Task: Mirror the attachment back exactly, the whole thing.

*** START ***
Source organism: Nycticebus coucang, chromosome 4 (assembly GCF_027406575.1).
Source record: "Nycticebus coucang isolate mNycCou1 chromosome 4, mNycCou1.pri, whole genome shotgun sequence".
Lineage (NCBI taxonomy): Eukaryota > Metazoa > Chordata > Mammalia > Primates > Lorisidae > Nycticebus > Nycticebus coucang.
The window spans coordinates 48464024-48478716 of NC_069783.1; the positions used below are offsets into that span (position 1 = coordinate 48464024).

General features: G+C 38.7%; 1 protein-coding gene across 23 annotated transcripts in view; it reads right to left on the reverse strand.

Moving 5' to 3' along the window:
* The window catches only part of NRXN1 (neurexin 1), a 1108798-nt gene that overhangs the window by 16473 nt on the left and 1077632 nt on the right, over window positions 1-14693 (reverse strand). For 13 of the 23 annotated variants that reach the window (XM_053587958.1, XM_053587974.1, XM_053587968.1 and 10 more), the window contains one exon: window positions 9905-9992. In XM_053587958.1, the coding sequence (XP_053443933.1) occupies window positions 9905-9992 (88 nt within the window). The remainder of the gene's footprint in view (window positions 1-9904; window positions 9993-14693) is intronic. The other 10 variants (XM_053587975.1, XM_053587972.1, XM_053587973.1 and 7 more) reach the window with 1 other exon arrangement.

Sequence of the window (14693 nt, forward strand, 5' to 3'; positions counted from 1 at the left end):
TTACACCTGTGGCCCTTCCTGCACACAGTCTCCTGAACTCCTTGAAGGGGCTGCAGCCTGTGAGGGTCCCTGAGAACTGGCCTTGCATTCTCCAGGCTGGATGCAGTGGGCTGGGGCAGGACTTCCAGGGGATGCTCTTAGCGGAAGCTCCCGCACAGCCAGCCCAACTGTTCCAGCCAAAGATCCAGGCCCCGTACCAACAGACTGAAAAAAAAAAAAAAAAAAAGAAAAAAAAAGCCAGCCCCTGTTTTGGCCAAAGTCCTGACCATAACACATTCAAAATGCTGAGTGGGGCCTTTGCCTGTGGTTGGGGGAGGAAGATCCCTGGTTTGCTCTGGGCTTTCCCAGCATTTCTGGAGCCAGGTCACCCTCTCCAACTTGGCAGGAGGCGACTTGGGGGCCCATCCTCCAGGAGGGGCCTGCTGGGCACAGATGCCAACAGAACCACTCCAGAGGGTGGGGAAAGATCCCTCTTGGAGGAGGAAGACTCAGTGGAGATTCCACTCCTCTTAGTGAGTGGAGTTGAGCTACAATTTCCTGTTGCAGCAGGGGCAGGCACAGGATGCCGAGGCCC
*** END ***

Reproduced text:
Source organism: Nycticebus coucang, chromosome 4 (assembly GCF_027406575.1).
Source record: "Nycticebus coucang isolate mNycCou1 chromosome 4, mNycCou1.pri, whole genome shotgun sequence".
Lineage (NCBI taxonomy): Eukaryota > Metazoa > Chordata > Mammalia > Primates > Lorisidae > Nycticebus > Nycticebus coucang.
The window spans coordinates 48464024-48478716 of NC_069783.1; the positions used below are offsets into that span (position 1 = coordinate 48464024).

General features: G+C 38.7%; 1 protein-coding gene across 23 annotated transcripts in view; it reads right to left on the reverse strand.

Moving 5' to 3' along the window:
* The window catches only part of NRXN1 (neurexin 1), a 1108798-nt gene that overhangs the window by 16473 nt on the left and 1077632 nt on the right, over window positions 1-14693 (reverse strand). For 13 of the 23 annotated variants that reach the window (XM_053587958.1, XM_053587974.1, XM_053587968.1 and 10 more), the window contains one exon: window positions 9905-9992. In XM_053587958.1, the coding sequence (XP_053443933.1) occupies window positions 9905-9992 (88 nt within the window). The remainder of the gene's footprint in view (window positions 1-9904; window positions 9993-14693) is intronic. The other 10 variants (XM_053587975.1, XM_053587972.1, XM_053587973.1 and 7 more) reach the window with 1 other exon arrangement.

Sequence of the window (14693 nt, forward strand, 5' to 3'; positions counted from 1 at the left end):
TTACACCTGTGGCCCTTCCTGCACACAGTCTCCTGAACTCCTTGAAGGGGCTGCAGCCTGTGAGGGTCCCTGAGAACTGGCCTTGCATTCTCCAGGCTGGATGCAGTGGGCTGGGGCAGGACTTCCAGGGGATGCTCTTAGCGGAAGCTCCCGCACAGCCAGCCCAACTGTTCCAGCCAAAGATCCAGGCCCCGTACCAACAGACTGAAAAAAAAAAAAAAAAAAAGAAAAAAAAAGCCAGCCCCTGTTTTGGCCAAAGTCCTGACCATAACACATTCAAAATGCTGAGTGGGGCCTTTGCCTGTGGTTGGGGGAGGAAGATCCCTGGTTTGCTCTGGGCTTTCCCAGCATTTCTGGAGCCAGGTCACCCTCTCCAACTTGGCAGGAGGCGACTTGGGGGCCCATCCTCCAGGAGGGGCCTGCTGGGCACAGATGCCAACAGAACCACTCCAGAGGGTGGGGAAAGATCCCTCTTGGAGGAGGAAGACTCAGTGGAGATTCCACTCCTCTTAGTGAGTGGAGTTGAGCTACAATTTCCTGTTGCAGCAGGGGCAGGCACAGGATGCCGAGGCCC